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Congenital Hypothyroidism (CHT)

The test used to screen for CHT is thyroid stimulating hormone (TSH), which is measured by immunoassay (AutoDELFIA®).

All raised TSH levels (>5 mU/L) are checked in duplicate on the original sample and the average result is taken.  Samples with confirmed levels >20 mU/L are treated as positive and urgent follow up is arranged at RMCH, unless the baby was still in a local hospital in which case follow up is initiated by the corresponding medical team.

Confirmed TSH levels between 8 and 20 mU/L are treated as borderline and a repeat sample is requested, to be taken 7-10 days after the first sample, to allow for normalisation of transient increases. If the borderline result is persistent or has moved into the positive range (>20 mU/L) clinical follow up is initiated at RMCH.

Babies born at a gestation of less than 32 weeks require a repeat sample on day 28 (date of birth counted as day 0) or at discharge from hospital, whichever is sooner.

Transient hypothyroidism can be related to prematurity, acute illness, drugs, maternal antibodies, maternal iodine supplements and exposure to iodine-containing compounds in imaging/surgery.

In the case of a positive CHT result on screening, the laboratory will telephone the relevant community midwives office and request that a midwife visits the family the same afternoon, unless it is a Friday. If a positive result occurs on a Friday, the midwife should visit on Sunday to inform the family. The appointment takes place the following working day (unless advised otherwise) and the family should report to the Medical Investigations Unit on Ward 76 of RMCH, as close to 9am as possible.

Once on the ward the following will be performed: blood tests for thyroid function on baby and mother, clinical examination and thyroid scan of baby. When the results of the tests are available (usually around lunchtime) a doctor will discuss them with the family. If hypothyroidism is confirmed treatment (in tablet form) will commence immediately. Advice will be given on the condition and how best to give the tablets. The visit is usually complete by mid-afternoon.

At the initial home visit the family should be given a copy of the ‘Congenital Hypothyroidism is suspected’ leaflet.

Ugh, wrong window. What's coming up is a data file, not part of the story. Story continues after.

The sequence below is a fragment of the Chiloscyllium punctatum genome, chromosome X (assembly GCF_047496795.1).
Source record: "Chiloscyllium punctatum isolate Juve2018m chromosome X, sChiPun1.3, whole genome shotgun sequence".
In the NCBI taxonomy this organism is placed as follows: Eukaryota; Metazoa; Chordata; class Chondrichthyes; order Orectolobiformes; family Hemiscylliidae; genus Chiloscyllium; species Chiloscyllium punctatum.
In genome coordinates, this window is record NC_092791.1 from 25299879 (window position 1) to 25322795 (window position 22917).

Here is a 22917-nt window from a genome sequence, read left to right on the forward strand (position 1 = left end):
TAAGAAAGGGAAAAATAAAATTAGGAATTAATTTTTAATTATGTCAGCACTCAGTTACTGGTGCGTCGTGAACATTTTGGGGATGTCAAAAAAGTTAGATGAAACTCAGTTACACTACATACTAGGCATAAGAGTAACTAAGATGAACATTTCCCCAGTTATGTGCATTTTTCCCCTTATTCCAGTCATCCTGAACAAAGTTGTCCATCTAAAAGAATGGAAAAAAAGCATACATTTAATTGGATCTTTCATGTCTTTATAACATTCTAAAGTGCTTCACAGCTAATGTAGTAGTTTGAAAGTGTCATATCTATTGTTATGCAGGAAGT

Phenylketonuria (PKU)

The test used to screen for PKU is phenylalanine (phe), which is measured by tandem mass spectrometry.

Tyrosine is used as a second line test. Initial clinical investigation, follow-up and treatment are carried out by the metabolic team at RMCH. In the case of a positive PKU result on screening, the specialist metabolic nurse will telephone the relevant community midwife with instructions on how to proceed and will organise an urgent appointment at RMCH for the following working day.

Elevated phe results can be also be caused by liver dysfunction, parenteral nutrition, galactosaemia, tyrosinaemia type 1 and disorders of pterin metabolism. Diagnostic testing includes analysis of blood amino acids and pterins.

Sickle cell disease (SCD)

Separation and identification of haemoglobin fractions to screen for SCD is carried out by high performance liquid chromatography (HPLC; ion exchange) using the BIORAD Variant NBS analyser. Any abnormal results are confirmed by second line testing using Isoelectric Focusing (IEF; performed by Specialist Haematology, MRI).

Local laboratory turnaround time standards (developed in 2012 following an audit):

  • L1: Receipt of sample in NBS Lab to referral of sample to haematology lab for isoelectric focusing – 3 working days.
  • L2: Receipt of sample in haematology lab to entry of IEF result into screening information system – 5 working days.
  • L3: Entry of IEF result into screening information system to printing of referral letters – 1 working day.

The Manchester Sickle Cell and Thalassaemia Centre (MSCTC) inform parents of positive screening results within 5 days of receiving the results or sooner if the baby is approaching 4 weeks of age. Clinical follow up of SCD positive patients is carried out by the Consultant Paediatric Haematologists at CMFT. Parents are informed of carrier results in person, by the Screening Link Health Visitor for their area.

For transfused babies, where no pre-transfusion sample is available, screening is completed by referring the sample for mutation analysis for Haemoglobin S.

For any high risk couples (1 in 4 risk of a significant haemoglobinopathy), a Manchester ‘at risk’ pregnancy alert form should be completed by maternity and sent to the screening lab and the Manchester Sickle Cell Centre.

Download the Manchester ‘at risk’ pregnancy alert form

Medium-chain acyl-CoA Dehydrogenase Deficiency (MCADD)

The test used to screen for MCADD is octanoylcarnitine (C8), which is measured by tandem mass spectrometry.

Initial clinical investigation, follow-up and treatment are carried out by the metabolic team at RMCH.

In the case of a positive MCADD result on screening, the specialist metabolic nurse will telephone the relevant community midwife to check that the baby is fit and well and taking oral feeds normally. An urgent appointment is made at RMCH for the following day (e.g. babies referred on Fridays are seen on Saturday). If there are any concerns, the baby should be admitted to the local hospital immediately.

Diagnostic testing includes urine organic acid analysis and mutation analysis.

Cystic Fibrosis (CF)